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MG MGA - oversize bore

How far can you bore out 1588 engine? 60thou? Bob

I suppose in theory 1950cc is achievable, as it is the same as the MGB 3 bearing block. I undertsand though that at the larger bores (1900cc+), thee can be issues with the crank as the 3-bearing isn't as strong/well supported as the 5 bearing crank in later B series engines.

Don't quote me, but I suppose there would be no problem taking it out to standard MGB bore, maybe +40 on that.

All the best,

Grant :-)
G Hudson

I suppose there is no chance to ever bore a 1500 out to 1800cc without breaking a cylinder wall. 1500 and 1800 have different block castings. 1800 starts with larger bore, approximately same cylinder wall thickness, smaller water jacket. 1800 has been successfully enlarged to 1950 fairly often (not always successful). Trying to push the 1800 block to 2000cc will I think more often fail than succeed.

Therefore, 150cc oversize may be a reasonable goal if you can measure the cylinder wall thickness first. It will depend on how well the sand core was aligned for original casting. A slight shift of the sand core will make the cylinder wall thick on one side of the bore and thin on the other side.

All said, there is at least one example of a 1500 block being bored out to 1698cc. See here:
This must be about as tricky as taking the 1800 out to a full 2000cc.

My philosophy is to take the minimum rebore to get it to clean up, and save the rest of the meat for the next time it needs more work. If you bore it to the max it cannot be repaired again without sleeving (expensive). If you bore it that far oversize, then boring for sleeving may likely break into the water jacket, in which case the sleeve would have to be soldered in place, not easy to do with a large casting.

There are quite a number of Twin Cam engines that were enlarged from 1600 to 1762cc using a factory supplied kit. See here:
I have never hear of one of those failing, so it may be reasonable to punch out a 1500 by a similar amount with some confidence. But it is possible that the Twin Cam block may have slightly thicker cylinder walls.

In any case where you intend to bore a block more the 0.060" oversize, you should always measure the cylinder wall thickness before you start boring. If a finished cylinder wall is too thin, even if it doesn't break it may warp after thermal cycling in normal use, resulting in high friction, hot running, high oil consumption. I guess if you have plenty of time and money, and an extra 50cc means that much to you, then it's your risk to take.
Barney Gaylord

The 1489 cc engine had water jackets that completely surrounded the bores. The 1588 cc and later all had siamesed bores so that they had no water passage between 1 and 2 or between 3 and 4. The 1489 is least able to take a big bore. The 1588 can be taken out to about 150 cc over size, as can the 1622 and 1798.

I've done a number of 1950 cc engines starting with early 18GB blocks with no problem. Barney is dead right about it getting iffy past that - I bored one out to 2000 just to see what wall thickness would be. Turned out that it had inclusions in the casting that made it pinhole when I honed it. If the inclusion had been a little less thin at that point, and I didn't sonic test it for wall thickness, I could conceivably have built up an engine that would fail in service.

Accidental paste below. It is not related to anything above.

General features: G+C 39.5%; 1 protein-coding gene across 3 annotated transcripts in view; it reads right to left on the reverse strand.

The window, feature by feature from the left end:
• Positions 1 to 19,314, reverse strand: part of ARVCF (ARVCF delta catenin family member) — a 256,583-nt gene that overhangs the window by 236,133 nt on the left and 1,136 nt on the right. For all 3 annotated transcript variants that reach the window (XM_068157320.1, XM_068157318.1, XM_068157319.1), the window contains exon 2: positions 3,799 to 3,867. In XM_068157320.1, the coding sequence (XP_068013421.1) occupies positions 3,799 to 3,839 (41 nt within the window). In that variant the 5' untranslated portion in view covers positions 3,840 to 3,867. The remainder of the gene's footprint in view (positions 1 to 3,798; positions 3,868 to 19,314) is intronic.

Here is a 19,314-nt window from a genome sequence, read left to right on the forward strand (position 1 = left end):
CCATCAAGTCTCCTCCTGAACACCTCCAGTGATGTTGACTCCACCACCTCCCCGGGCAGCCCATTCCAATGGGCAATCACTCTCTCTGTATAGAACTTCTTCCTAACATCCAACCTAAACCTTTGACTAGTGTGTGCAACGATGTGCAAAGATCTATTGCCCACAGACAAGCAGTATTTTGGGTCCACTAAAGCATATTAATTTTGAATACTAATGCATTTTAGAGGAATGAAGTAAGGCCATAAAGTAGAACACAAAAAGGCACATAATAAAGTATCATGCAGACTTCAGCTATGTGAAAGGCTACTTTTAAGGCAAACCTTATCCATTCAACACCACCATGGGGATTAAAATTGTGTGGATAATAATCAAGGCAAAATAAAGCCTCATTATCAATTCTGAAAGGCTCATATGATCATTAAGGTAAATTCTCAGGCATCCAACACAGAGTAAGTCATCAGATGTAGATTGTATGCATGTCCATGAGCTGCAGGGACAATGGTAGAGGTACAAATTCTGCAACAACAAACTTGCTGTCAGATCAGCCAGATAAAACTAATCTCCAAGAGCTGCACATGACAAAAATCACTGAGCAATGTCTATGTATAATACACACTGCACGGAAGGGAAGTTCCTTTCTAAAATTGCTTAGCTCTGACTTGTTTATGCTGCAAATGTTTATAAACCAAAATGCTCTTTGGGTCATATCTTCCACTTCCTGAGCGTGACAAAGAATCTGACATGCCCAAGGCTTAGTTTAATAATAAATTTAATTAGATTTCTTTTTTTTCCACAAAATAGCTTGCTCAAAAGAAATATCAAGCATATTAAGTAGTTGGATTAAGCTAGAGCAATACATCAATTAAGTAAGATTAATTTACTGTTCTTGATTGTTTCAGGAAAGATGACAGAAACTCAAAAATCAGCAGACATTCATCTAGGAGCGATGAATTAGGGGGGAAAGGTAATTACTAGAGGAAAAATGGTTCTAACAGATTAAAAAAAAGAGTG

Your 1588 will easily take .080" or more. If you can't find pistons for it, see if you can find pistons for the only slightly larger bore 1622. That will give you a flat crown that with the smaller combustion chamber found on the 1489 and 1588 will give you a nice bump in compression. Note that the wrist pins on the 1622 are larger. You'd have to hone the original rod, or better yet source some 1622 or 3 main MGB rods (NOT later 5 main rods as they won't fit).
Bill Spohn

If anyone is looking for a 1600 engine, I expect to receive one in part-ex for a 1622 in the next few weeks. It will need a rebuild as it has been run without enough oil.
dominic clancy

The company who bored my 1489cc engine up to 1588 said you need to keep at least 0.120" cylinder wall to safely get away with a new bore. We discussed doing a 1588 + 0.040" but I was warned it probably would result in too thin a cylinder wall.

I guess the same dimension would apply to any B series engine.

P Reardon

I'm running my 1600 at 60 over with no problems Bob.
gary starr

I also have .060" over on my 1600. The manual gives a recommended maximum of + .040 but most parts suppliers list .060" rings...........Mike
m.j. moore

Thanks for the help/information much appreciated Bob

Bob, at first I couldnt bring myself to read this thread in case it was being directed at me!

I must get a little carried away on the subject of MGAs as my friends have occasionally used the title of this thread to describe me!
"Oversize Bore" Didnt even think I was overweight!!


Colyn Firth

Gday Colyn, I read your posts on this BBS with great interest.Oversize!! do you fit in your MGA easily? Cheers Bob

When I bought my 1588cc MGA1600 it had already been bored oversize and had 1622cc pistons with the necessary con-rods. After I rebored it, it is now +0.060 up on 1622cc with flat top pistons and a 1967 MGB head. Goes very nicely at 1685cc on 99 octane..!
P N Tipping

I thought you could bore a (late) 1622 block to 1800, and whatever oversize 3 bearing pistons are available. That is only the 1622 block that uses the B water pump though.

Colin Parkinson

This thread was discussed between 06/06/2011 and 09/06/2011

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